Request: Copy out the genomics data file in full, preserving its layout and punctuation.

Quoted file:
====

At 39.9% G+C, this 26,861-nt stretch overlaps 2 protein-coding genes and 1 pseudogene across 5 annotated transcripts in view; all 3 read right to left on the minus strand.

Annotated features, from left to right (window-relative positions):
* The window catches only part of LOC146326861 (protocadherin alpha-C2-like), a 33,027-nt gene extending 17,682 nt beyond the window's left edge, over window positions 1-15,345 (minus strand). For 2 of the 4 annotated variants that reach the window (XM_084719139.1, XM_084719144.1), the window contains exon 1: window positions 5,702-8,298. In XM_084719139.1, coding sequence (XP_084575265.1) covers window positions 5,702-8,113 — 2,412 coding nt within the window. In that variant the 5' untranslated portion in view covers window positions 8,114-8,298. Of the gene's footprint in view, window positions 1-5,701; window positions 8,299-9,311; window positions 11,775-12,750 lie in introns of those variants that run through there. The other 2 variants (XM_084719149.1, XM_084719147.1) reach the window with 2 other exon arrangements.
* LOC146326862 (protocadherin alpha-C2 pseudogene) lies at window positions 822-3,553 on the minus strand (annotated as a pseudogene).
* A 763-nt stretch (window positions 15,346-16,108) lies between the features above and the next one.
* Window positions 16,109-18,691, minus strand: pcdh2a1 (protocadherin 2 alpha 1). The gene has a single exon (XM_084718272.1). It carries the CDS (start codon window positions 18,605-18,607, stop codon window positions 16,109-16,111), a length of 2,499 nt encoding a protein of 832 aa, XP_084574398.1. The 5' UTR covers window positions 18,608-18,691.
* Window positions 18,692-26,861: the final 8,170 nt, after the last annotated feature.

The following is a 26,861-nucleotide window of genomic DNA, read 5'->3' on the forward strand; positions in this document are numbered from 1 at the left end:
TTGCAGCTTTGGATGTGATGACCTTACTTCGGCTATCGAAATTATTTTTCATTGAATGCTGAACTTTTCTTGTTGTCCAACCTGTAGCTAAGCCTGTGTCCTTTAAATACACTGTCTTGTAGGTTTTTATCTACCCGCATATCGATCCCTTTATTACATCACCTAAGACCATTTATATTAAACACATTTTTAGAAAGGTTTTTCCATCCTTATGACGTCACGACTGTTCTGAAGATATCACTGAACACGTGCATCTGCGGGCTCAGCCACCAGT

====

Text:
At 39.9% G+C, this 26,861-nt stretch overlaps 2 protein-coding genes and 1 pseudogene across 5 annotated transcripts in view; all 3 read right to left on the minus strand.

Annotated features, from left to right (window-relative positions):
* The window catches only part of LOC146326861 (protocadherin alpha-C2-like), a 33,027-nt gene extending 17,682 nt beyond the window's left edge, over window positions 1-15,345 (minus strand). For 2 of the 4 annotated variants that reach the window (XM_084719139.1, XM_084719144.1), the window contains exon 1: window positions 5,702-8,298. In XM_084719139.1, coding sequence (XP_084575265.1) covers window positions 5,702-8,113 — 2,412 coding nt within the window. In that variant the 5' untranslated portion in view covers window positions 8,114-8,298. Of the gene's footprint in view, window positions 1-5,701; window positions 8,299-9,311; window positions 11,775-12,750 lie in introns of those variants that run through there. The other 2 variants (XM_084719149.1, XM_084719147.1) reach the window with 2 other exon arrangements.
* LOC146326862 (protocadherin alpha-C2 pseudogene) lies at window positions 822-3,553 on the minus strand (annotated as a pseudogene).
* A 763-nt stretch (window positions 15,346-16,108) lies between the features above and the next one.
* Window positions 16,109-18,691, minus strand: pcdh2a1 (protocadherin 2 alpha 1). The gene has a single exon (XM_084718272.1). It carries the CDS (start codon window positions 18,605-18,607, stop codon window positions 16,109-16,111), a length of 2,499 nt encoding a protein of 832 aa, XP_084574398.1. The 5' UTR covers window positions 18,608-18,691.
* Window positions 18,692-26,861: the final 8,170 nt, after the last annotated feature.

The following is a 26,861-nucleotide window of genomic DNA, read 5'->3' on the forward strand; positions in this document are numbered from 1 at the left end:
TTGCAGCTTTGGATGTGATGACCTTACTTCGGCTATCGAAATTATTTTTCATTGAATGCTGAACTTTTCTTGTTGTCCAACCTGTAGCTAAGCCTGTGTCCTTTAAATACACTGTCTTGTAGGTTTTTATCTACCCGCATATCGATCCCTTTATTACATCACCTAAGACCATTTATATTAAACACATTTTTAGAAAGGTTTTTCCATCCTTATGACGTCACGACTGTTCTGAAGATATCACTGAACACGTGCATCTGCGGGCTCAGCCACCAGT